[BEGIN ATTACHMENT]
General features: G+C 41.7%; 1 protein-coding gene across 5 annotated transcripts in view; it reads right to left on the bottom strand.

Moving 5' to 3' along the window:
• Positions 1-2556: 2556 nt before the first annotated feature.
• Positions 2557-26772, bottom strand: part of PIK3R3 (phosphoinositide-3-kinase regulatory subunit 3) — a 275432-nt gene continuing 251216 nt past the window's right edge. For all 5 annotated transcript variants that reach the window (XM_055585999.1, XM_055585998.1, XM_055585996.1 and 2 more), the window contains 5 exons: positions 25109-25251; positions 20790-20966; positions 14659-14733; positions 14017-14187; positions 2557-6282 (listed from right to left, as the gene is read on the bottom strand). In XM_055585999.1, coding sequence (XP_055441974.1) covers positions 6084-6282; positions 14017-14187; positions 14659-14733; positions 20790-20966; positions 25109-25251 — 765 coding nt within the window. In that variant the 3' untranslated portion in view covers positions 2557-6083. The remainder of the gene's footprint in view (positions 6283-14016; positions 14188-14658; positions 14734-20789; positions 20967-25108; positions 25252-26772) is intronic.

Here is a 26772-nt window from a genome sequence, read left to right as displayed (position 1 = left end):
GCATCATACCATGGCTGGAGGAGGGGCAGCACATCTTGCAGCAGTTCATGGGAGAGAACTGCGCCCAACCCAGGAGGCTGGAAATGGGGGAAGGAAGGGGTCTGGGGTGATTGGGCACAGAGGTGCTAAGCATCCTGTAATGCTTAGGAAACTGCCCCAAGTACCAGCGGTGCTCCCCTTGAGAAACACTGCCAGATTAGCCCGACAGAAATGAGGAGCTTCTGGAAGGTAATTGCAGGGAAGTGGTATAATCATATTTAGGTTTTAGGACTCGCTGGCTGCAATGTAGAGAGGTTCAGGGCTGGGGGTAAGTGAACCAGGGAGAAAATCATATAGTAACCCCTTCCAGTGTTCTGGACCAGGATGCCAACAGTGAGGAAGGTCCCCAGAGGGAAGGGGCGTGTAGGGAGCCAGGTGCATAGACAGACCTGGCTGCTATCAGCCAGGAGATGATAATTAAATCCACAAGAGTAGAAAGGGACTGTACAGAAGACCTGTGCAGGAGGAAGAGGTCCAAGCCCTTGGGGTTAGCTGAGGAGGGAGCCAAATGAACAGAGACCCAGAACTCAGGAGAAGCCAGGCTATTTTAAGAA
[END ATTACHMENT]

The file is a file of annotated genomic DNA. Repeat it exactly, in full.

General features: G+C 41.7%; 1 protein-coding gene across 5 annotated transcripts in view; it reads right to left on the bottom strand.

Moving 5' to 3' along the window:
• Positions 1-2556: 2556 nt before the first annotated feature.
• Positions 2557-26772, bottom strand: part of PIK3R3 (phosphoinositide-3-kinase regulatory subunit 3) — a 275432-nt gene continuing 251216 nt past the window's right edge. For all 5 annotated transcript variants that reach the window (XM_055585999.1, XM_055585998.1, XM_055585996.1 and 2 more), the window contains 5 exons: positions 25109-25251; positions 20790-20966; positions 14659-14733; positions 14017-14187; positions 2557-6282 (listed from right to left, as the gene is read on the bottom strand). In XM_055585999.1, coding sequence (XP_055441974.1) covers positions 6084-6282; positions 14017-14187; positions 14659-14733; positions 20790-20966; positions 25109-25251 — 765 coding nt within the window. In that variant the 3' untranslated portion in view covers positions 2557-6083. The remainder of the gene's footprint in view (positions 6283-14016; positions 14188-14658; positions 14734-20789; positions 20967-25108; positions 25252-26772) is intronic.

Here is a 26772-nt window from a genome sequence, read left to right as displayed (position 1 = left end):
GCATCATACCATGGCTGGAGGAGGGGCAGCACATCTTGCAGCAGTTCATGGGAGAGAACTGCGCCCAACCCAGGAGGCTGGAAATGGGGGAAGGAAGGGGTCTGGGGTGATTGGGCACAGAGGTGCTAAGCATCCTGTAATGCTTAGGAAACTGCCCCAAGTACCAGCGGTGCTCCCCTTGAGAAACACTGCCAGATTAGCCCGACAGAAATGAGGAGCTTCTGGAAGGTAATTGCAGGGAAGTGGTATAATCATATTTAGGTTTTAGGACTCGCTGGCTGCAATGTAGAGAGGTTCAGGGCTGGGGGTAAGTGAACCAGGGAGAAAATCATATAGTAACCCCTTCCAGTGTTCTGGACCAGGATGCCAACAGTGAGGAAGGTCCCCAGAGGGAAGGGGCGTGTAGGGAGCCAGGTGCATAGACAGACCTGGCTGCTATCAGCCAGGAGATGATAATTAAATCCACAAGAGTAGAAAGGGACTGTACAGAAGACCTGTGCAGGAGGAAGAGGTCCAAGCCCTTGGGGTTAGCTGAGGAGGGAGCCAAATGAACAGAGACCCAGAACTCAGGAGAAGCCAGGCTATTTTAAGAA